Locavore (n): A person who eats local and fresh food, and is particularly smug about it.
This fall we happened to book a trip to San Francisco, where we planned to drop in on Slow Food Nation, the convention of the national Slow Food geeks. So we found ourselves in the middle of our favorite food town surrounded by a national population of the food-obsessed. It should have been a fantastic feast for the senses and the palate. But it wasn’t. I finally boiled over when I got to the front of the line at the one food pavilion and was served a mediocre tamale.
Instead of a rich, soft, sweet substrate of fluffy corn-filled goodness, there was just this yellow lump covered in a non-descript salsa. Salsa, I will add, because I am egotistical, that wasn’t nearly as nice as the stuff I can whip up occasion out here in the wastes of Pittsburgh.
The monotonous entree brought all my misgivings about Slow Food into focus for me. I think the crux of our philosophical differences is that all I care about is whether the food is good, and I don’t really care where it came from or how it got that way. Meanwhile, all of the displays and rhetoric at the Slow Food gathering obsessed over origins and processes and obscure local ingredients that for some reason I was supposed to be impressed with just for the very fact that they existed and someone had bothered to dig them up again. However, all of this bluster and advocacy had failed in one important task. None of it demonstrated that the product they were trying to sell me was any good at all.
A few blocks away at the Farmer’s Market at the Ferry building the situation was completely different. This market consistently astounds me in that jaw-dragging on the sidewalk way, especially if you visit in the middle of November and note that it is basically no different at all from how it looks at the end of August. There was simply nothing there that was not beautiful, and fresh, and tasty, and incredible. There was the one vendor who sold nothing but peppers:
There was fruit:
Tomatoes of all shapes, sizes, and colors:
and on and on. Here were 3 or 4 square blocks filled with samples of simply the best product you can buy anywhere. When confronted with this display, all I can ever think is why exactly does California get so much credit for the “local” food movement when it is the easiest place on earth to cook and eat this way? If you can make food like that in the middle of November in Pennsylvania, you have really achieved something. But in San Francisco all you really have to do is just show up. The stuff you need is there literally all the time.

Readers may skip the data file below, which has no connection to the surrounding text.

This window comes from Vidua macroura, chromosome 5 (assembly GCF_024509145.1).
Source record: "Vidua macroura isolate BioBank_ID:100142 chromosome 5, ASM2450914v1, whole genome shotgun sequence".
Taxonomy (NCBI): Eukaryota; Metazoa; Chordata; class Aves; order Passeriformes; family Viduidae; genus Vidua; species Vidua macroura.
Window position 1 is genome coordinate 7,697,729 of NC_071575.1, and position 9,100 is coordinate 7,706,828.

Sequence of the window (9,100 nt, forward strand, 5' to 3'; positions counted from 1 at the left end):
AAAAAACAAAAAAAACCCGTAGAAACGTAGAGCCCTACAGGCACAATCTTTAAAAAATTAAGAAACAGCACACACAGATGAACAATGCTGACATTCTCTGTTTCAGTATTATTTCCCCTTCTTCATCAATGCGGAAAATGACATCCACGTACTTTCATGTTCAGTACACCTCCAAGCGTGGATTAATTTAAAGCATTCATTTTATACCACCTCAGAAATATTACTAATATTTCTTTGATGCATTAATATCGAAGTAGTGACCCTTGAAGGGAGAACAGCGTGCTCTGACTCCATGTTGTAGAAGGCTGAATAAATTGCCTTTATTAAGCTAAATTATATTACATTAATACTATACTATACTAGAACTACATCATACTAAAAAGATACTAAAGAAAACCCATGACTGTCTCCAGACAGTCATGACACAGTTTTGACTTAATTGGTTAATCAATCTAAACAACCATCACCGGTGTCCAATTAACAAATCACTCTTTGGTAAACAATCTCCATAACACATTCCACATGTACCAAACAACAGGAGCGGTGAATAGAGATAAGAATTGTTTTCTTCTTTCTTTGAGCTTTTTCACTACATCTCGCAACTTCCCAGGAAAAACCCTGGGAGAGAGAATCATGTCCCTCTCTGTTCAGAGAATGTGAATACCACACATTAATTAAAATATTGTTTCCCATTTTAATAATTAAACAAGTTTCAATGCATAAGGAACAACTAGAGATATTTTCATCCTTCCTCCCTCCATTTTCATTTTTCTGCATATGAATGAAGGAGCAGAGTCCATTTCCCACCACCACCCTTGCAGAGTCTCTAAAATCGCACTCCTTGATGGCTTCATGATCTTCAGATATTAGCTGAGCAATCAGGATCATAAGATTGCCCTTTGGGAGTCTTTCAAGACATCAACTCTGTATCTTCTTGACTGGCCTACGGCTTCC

Which brings me back to my tamale. How was it possible that ten blocks from this eden, this ludicrous display of organic plenty, I could get a mediocre tamale? In retrospect the answer was simple. The poor people at the food booth were making tamales for 10,000. They were stretched thin for materials and man power, and whatever could have made the dish great was sucked away by the sheer scale at which they had to work. More than anything else, what always kills good food is production on a mass scale. Something cooked for thousands will never be as good as something cooked for hundreds, or dozens. So when given the choice, always eat small. Find small restaurants, small bakeries, and small cafes. Places where the people care about taking what they have available and making into something great each time they do it, and where they are working at a scale that allows them to keep caring.
This lesson was brought home to me again the next morning when we went to Dottie’s for our final breakfast in the city. As usual, we had to wait a bit to get into the place. But it was all worth it to get those pancakes that Kurt makes every day in small batches, to the few dozen people who bother to seek out the place. We all go there and stand in line for a big meal, cooked excellently, in that wonderfully cramped small space. It would be terrible if they ever over-expanded.